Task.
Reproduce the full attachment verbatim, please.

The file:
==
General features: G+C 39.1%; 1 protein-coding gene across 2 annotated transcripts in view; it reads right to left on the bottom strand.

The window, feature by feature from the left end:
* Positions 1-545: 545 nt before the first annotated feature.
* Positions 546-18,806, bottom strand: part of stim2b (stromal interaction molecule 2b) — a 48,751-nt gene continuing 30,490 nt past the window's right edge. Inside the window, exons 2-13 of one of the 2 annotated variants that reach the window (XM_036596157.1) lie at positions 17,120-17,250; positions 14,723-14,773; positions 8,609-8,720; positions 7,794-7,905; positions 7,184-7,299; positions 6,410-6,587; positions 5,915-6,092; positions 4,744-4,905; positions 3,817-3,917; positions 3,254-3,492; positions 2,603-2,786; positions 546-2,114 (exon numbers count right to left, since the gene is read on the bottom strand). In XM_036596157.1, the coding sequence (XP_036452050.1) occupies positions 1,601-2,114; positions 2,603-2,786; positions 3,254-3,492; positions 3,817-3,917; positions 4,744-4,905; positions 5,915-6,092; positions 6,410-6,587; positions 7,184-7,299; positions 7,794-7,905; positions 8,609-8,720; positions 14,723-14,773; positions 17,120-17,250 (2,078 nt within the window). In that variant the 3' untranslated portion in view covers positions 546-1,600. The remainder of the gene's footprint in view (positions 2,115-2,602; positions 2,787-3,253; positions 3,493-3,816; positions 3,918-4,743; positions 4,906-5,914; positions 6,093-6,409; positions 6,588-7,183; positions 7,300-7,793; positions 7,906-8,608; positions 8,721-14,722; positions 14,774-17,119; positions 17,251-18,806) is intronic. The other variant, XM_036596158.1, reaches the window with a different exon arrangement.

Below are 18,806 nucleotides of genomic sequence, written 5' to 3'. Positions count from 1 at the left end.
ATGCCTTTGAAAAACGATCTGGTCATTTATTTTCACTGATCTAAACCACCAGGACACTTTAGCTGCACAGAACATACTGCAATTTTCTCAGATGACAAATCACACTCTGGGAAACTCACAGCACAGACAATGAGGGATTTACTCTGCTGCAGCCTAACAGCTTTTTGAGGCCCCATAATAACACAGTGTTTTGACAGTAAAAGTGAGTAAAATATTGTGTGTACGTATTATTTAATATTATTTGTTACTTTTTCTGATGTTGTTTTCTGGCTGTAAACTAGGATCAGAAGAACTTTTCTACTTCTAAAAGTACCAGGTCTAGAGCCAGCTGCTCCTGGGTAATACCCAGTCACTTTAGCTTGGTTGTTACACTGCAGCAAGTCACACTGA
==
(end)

General features: G+C 39.1%; 1 protein-coding gene across 2 annotated transcripts in view; it reads right to left on the bottom strand.

The window, feature by feature from the left end:
* Positions 1-545: 545 nt before the first annotated feature.
* Positions 546-18,806, bottom strand: part of stim2b (stromal interaction molecule 2b) — a 48,751-nt gene continuing 30,490 nt past the window's right edge. Inside the window, exons 2-13 of one of the 2 annotated variants that reach the window (XM_036596157.1) lie at positions 17,120-17,250; positions 14,723-14,773; positions 8,609-8,720; positions 7,794-7,905; positions 7,184-7,299; positions 6,410-6,587; positions 5,915-6,092; positions 4,744-4,905; positions 3,817-3,917; positions 3,254-3,492; positions 2,603-2,786; positions 546-2,114 (exon numbers count right to left, since the gene is read on the bottom strand). In XM_036596157.1, the coding sequence (XP_036452050.1) occupies positions 1,601-2,114; positions 2,603-2,786; positions 3,254-3,492; positions 3,817-3,917; positions 4,744-4,905; positions 5,915-6,092; positions 6,410-6,587; positions 7,184-7,299; positions 7,794-7,905; positions 8,609-8,720; positions 14,723-14,773; positions 17,120-17,250 (2,078 nt within the window). In that variant the 3' untranslated portion in view covers positions 546-1,600. The remainder of the gene's footprint in view (positions 2,115-2,602; positions 2,787-3,253; positions 3,493-3,816; positions 3,918-4,743; positions 4,906-5,914; positions 6,093-6,409; positions 6,588-7,183; positions 7,300-7,793; positions 7,906-8,608; positions 8,721-14,722; positions 14,774-17,119; positions 17,251-18,806) is intronic. The other variant, XM_036596158.1, reaches the window with a different exon arrangement.

Below are 18,806 nucleotides of genomic sequence, written 5' to 3'. Positions count from 1 at the left end.
ATGCCTTTGAAAAACGATCTGGTCATTTATTTTCACTGATCTAAACCACCAGGACACTTTAGCTGCACAGAACATACTGCAATTTTCTCAGATGACAAATCACACTCTGGGAAACTCACAGCACAGACAATGAGGGATTTACTCTGCTGCAGCCTAACAGCTTTTTGAGGCCCCATAATAACACAGTGTTTTGACAGTAAAAGTGAGTAAAATATTGTGTGTACGTATTATTTAATATTATTTGTTACTTTTTCTGATGTTGTTTTCTGGCTGTAAACTAGGATCAGAAGAACTTTTCTACTTCTAAAAGTACCAGGTCTAGAGCCAGCTGCTCCTGGGTAATACCCAGTCACTTTAGCTTGGTTGTTACACTGCAGCAAGTCACACTGA